We have some unsettling news: If you’re a longtime fan of the perfectly balanced, bracingly bitter, rosy-hued Negroni, then you’ve been drinking bugs. The same goes for fans of the Americano, Jungle Bird, or any other Campari-based beverage.
At the turn of the 19th century, Gaspare Campari figured out how to turn his herbal liqueur red using carmine, a dye extracted from the cochineal, a beetle-like insect. The formula for the popular liqueur included the creepy crawlies until 2006, when the brand went vegan—so younger drinkers have nothing to fear. And even those who did enjoy some pre-millennium Negronis shouldn’t be too freaked out: The tiny bugs have more in common with sand than scarabs. They’re technically not even beetles.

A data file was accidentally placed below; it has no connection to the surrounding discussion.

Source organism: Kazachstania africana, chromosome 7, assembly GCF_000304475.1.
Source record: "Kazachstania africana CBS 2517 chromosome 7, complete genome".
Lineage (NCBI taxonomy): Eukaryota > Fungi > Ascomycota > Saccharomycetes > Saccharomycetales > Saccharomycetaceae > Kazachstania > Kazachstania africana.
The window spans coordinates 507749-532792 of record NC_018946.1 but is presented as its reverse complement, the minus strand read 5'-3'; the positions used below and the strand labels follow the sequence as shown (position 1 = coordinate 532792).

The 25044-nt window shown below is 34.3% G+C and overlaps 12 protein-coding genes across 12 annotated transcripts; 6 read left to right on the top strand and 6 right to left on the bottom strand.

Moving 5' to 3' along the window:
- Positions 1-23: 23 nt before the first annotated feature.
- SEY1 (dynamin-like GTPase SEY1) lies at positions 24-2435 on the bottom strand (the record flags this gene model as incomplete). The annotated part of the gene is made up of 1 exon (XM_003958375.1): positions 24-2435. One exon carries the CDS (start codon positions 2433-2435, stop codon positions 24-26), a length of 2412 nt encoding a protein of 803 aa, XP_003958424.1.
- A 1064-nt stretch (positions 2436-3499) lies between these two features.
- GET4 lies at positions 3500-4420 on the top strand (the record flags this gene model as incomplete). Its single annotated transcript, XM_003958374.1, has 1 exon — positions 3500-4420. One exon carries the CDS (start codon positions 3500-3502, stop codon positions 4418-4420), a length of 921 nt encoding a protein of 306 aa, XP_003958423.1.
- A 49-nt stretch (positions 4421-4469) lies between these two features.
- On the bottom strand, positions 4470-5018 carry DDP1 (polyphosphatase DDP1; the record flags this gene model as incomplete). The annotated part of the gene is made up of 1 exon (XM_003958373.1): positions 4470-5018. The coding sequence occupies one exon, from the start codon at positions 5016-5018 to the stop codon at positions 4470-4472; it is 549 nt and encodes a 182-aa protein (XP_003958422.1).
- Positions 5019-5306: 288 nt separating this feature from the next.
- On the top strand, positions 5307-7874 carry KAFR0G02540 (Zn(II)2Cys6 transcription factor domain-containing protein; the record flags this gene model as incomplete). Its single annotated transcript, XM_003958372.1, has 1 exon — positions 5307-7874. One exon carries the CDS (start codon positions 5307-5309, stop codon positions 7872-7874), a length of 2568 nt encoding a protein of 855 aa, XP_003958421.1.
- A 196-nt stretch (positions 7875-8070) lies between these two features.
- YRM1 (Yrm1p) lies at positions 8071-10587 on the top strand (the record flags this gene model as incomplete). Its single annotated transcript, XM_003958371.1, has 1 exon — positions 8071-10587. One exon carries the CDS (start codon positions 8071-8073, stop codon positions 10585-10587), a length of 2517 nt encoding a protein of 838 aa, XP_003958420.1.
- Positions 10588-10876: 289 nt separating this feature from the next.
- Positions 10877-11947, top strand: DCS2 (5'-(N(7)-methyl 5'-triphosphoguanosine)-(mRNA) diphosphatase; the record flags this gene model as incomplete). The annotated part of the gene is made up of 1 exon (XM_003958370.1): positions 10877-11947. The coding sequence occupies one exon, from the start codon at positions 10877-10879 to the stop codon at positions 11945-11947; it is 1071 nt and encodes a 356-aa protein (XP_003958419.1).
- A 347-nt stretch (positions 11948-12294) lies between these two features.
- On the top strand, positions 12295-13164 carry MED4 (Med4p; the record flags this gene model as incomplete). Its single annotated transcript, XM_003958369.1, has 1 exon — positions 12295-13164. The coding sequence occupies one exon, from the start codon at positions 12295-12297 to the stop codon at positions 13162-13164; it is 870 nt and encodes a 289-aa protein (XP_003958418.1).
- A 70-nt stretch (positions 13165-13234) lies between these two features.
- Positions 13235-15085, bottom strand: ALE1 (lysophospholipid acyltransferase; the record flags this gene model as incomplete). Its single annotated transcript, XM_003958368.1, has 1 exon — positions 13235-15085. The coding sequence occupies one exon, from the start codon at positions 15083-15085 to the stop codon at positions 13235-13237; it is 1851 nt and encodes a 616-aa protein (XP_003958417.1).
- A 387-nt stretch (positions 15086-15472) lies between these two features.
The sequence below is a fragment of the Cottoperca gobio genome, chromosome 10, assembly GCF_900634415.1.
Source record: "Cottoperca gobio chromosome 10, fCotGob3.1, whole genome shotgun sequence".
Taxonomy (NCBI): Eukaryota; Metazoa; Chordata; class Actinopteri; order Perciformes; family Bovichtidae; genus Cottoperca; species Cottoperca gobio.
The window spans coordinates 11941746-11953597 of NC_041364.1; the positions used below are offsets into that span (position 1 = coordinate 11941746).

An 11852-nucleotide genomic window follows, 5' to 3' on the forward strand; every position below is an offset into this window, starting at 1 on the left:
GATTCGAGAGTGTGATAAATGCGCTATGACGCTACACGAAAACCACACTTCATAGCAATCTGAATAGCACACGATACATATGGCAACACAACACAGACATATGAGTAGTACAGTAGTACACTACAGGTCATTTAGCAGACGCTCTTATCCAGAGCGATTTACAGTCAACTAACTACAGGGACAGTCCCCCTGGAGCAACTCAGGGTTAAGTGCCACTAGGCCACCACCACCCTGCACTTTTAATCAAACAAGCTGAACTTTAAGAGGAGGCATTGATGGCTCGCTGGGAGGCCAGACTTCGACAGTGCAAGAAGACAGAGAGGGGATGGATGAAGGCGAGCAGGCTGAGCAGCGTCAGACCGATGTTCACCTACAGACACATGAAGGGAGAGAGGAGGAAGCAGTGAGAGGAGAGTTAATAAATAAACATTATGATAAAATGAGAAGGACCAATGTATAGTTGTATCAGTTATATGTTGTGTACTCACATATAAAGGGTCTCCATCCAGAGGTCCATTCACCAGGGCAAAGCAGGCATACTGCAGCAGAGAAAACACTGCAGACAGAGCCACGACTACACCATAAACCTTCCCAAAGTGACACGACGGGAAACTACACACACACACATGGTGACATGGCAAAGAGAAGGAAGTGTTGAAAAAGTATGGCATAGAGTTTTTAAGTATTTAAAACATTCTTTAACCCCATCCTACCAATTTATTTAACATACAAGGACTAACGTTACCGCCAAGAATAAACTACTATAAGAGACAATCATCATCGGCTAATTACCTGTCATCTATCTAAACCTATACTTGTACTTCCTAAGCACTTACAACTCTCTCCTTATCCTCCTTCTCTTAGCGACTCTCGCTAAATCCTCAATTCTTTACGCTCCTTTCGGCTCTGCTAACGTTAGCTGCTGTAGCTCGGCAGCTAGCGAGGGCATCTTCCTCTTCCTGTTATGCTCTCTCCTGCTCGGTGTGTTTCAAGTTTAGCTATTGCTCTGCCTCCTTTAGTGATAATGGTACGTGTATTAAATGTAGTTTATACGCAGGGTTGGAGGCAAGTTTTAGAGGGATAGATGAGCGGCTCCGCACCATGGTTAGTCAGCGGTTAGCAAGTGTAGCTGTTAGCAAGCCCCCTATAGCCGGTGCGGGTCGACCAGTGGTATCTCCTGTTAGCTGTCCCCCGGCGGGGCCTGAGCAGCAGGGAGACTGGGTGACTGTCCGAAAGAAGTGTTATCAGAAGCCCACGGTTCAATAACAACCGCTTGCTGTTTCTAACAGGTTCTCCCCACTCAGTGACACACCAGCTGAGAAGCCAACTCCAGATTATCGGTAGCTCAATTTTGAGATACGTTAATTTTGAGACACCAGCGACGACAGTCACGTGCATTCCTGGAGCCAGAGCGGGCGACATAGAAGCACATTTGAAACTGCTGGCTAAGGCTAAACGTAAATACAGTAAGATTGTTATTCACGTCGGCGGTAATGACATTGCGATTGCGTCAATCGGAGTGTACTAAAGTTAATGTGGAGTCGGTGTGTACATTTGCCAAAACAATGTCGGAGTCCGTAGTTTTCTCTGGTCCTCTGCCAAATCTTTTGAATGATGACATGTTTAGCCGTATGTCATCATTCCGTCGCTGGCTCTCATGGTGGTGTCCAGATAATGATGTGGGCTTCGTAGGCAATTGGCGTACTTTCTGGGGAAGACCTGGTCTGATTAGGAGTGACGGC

Some diehard Campari traditionalists claim that removing the bugs changed the taste of their beloved liqueur. We can’t speak to the minute difference between bottlings before and after the move to artificial coloring, but we can give those loyalists a nostalgic taste of the bug-forward Campari of old with our own DIY recipe.
Note: “DIY Campari” may be a bit of a misleading moniker. Campari’s recipe is a closely held secret, so the recipe below is an approximation of the famed amaro.